She owns and operates A Better Fit, Kennewick, Washington, and knows well the intimate and compound struggles women battling breast care often face.
The insurance process was much easier 23 years ago when she entered the industry, Warner says. "The credentialing and contracting worlds have changed so much," she says. "When I consider finding someone to replace me, it gets overwhelming to think about guiding them through the process."
Warner is self-employed and says if she had to pay someone to make her appointments, do fittings, place orders, and do billing, she would not be able to pay herself. Then there's the accounting portion of the business, posting the charges and payments and addressing rejected claims, etc. "I can see why some people give up on it," she says. "But it's all worth it, and I get a tremendous amount of joy and accomplishment helping women."
In October 2018, while Marty was still trying to determine and come to terms with her new normal, she was introduced to a fitter from Amoena. It had been nearly two years since her surgery, and she had never been professionally fitted for a breast prosthesis.
The first session with her fitter remains etched in her mind. "She listened to me, educated me, and then she guided me to a breast prosthetic that she thought best suited me," says Marty.
Marty was introduced to Amoena's Contact breast form, a prosthesis that attaches directly to the chest wall with an adhesive silicone. It has patented technology to equalize chest wall temperature and help keep the wearer from perspiring behind the form, Coomans says.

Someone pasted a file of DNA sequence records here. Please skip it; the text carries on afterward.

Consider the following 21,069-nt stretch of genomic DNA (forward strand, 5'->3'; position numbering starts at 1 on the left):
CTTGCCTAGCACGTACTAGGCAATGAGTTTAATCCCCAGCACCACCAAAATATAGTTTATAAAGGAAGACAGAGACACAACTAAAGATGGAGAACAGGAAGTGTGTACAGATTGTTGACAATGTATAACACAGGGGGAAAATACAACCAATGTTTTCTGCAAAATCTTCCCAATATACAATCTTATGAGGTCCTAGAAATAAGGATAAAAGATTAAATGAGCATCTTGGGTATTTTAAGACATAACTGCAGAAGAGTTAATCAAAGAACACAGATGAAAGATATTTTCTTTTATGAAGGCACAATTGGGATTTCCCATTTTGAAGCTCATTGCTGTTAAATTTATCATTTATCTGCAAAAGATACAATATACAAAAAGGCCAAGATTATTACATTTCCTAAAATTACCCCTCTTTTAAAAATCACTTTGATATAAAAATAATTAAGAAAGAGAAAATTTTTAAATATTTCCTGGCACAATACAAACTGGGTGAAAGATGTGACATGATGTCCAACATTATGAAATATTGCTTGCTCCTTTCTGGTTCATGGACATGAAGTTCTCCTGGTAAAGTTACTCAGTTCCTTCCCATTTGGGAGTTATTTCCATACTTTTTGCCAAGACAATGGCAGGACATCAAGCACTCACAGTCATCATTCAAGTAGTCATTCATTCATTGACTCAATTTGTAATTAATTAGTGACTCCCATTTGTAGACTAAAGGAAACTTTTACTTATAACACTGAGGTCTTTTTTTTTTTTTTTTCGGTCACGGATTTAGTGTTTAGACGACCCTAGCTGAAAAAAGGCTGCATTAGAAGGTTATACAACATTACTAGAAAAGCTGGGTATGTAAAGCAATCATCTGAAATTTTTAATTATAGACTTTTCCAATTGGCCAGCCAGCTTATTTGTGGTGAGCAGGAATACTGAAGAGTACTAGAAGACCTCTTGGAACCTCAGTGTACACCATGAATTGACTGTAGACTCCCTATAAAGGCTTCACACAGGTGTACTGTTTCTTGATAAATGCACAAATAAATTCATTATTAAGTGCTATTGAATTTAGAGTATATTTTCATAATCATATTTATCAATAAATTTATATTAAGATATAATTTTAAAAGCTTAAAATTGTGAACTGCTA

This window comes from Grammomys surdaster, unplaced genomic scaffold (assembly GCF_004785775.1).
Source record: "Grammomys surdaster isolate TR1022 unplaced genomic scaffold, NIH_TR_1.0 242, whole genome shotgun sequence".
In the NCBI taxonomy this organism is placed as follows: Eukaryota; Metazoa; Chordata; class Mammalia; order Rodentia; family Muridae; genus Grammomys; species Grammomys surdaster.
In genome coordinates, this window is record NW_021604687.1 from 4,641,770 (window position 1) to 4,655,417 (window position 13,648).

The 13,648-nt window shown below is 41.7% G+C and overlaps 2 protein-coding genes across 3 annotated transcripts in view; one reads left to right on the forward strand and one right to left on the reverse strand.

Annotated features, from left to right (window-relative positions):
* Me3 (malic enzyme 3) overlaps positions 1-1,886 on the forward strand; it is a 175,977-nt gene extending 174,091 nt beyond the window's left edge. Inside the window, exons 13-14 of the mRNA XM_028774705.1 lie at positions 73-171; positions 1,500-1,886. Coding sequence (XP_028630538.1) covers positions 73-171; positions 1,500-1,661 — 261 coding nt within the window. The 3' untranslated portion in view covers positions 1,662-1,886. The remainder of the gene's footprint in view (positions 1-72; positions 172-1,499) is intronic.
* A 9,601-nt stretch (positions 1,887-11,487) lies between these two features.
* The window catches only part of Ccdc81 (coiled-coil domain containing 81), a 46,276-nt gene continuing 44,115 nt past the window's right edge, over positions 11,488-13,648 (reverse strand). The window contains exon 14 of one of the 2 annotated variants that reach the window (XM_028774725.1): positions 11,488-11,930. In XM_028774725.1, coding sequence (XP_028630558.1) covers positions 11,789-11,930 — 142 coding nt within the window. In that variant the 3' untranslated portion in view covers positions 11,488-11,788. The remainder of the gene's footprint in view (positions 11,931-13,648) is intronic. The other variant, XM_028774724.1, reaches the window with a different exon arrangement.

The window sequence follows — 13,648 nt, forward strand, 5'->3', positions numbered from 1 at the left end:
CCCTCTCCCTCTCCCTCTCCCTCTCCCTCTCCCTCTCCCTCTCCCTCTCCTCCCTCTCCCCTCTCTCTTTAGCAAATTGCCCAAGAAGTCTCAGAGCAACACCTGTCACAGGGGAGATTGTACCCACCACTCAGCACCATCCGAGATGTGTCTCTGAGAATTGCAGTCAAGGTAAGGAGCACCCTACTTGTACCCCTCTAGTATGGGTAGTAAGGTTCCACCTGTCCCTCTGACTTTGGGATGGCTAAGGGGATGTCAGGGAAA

While the Outlast phase-change technology, which is used by NASA, is not new, it is advanced for the industry, says Coomans, who manages the western region of the United States for Amoena, and is also a breast cancer survivor. "For a woman who does not like to feel a breast form moving around as she bends over or is active, or for the woman who likes to just feel like herself again, this is a fantastic form for that," says Coomans, who also wears the Contact breast form.
Unlike other breast prostheses, which are placed into pockets, Amoena's Contact breast form can be worn with any bra. No special pocketed clothing is needed, Coomans says. "For the first time, a woman can say she feels like her old self when she tries the Contact breast form," she says.
Marty agrees. "It really helps me feel more like my pre-surgery self again," she says. "Especially when I take my bra off at the end of the day because it doesn't plop to the floor, like it would with a traditional breast form in pocket. My bra goes on and off just like it did before my surgery."
There's no comparison to the inserts Marty created after her surgery and the attachable breast form. "It's also weighted enough so that my bra doesn't ride up on my chest like the lightweight breast insert I created for myself," she says. "Most importantly it is attached to me, so when I'm wearing it, it feels more like me. I don't even realize it's there most of the time."
Warner says it is important for her to build trust and show confidence when guiding a client through the fitting process. "When it is new for a woman, they don't know what to expect usually, so it feels so wonderful when they can trust me to help them look and feel better. I treat them the way I want to be treated and I think they can tell that."
Weight, Climate Control, and Softness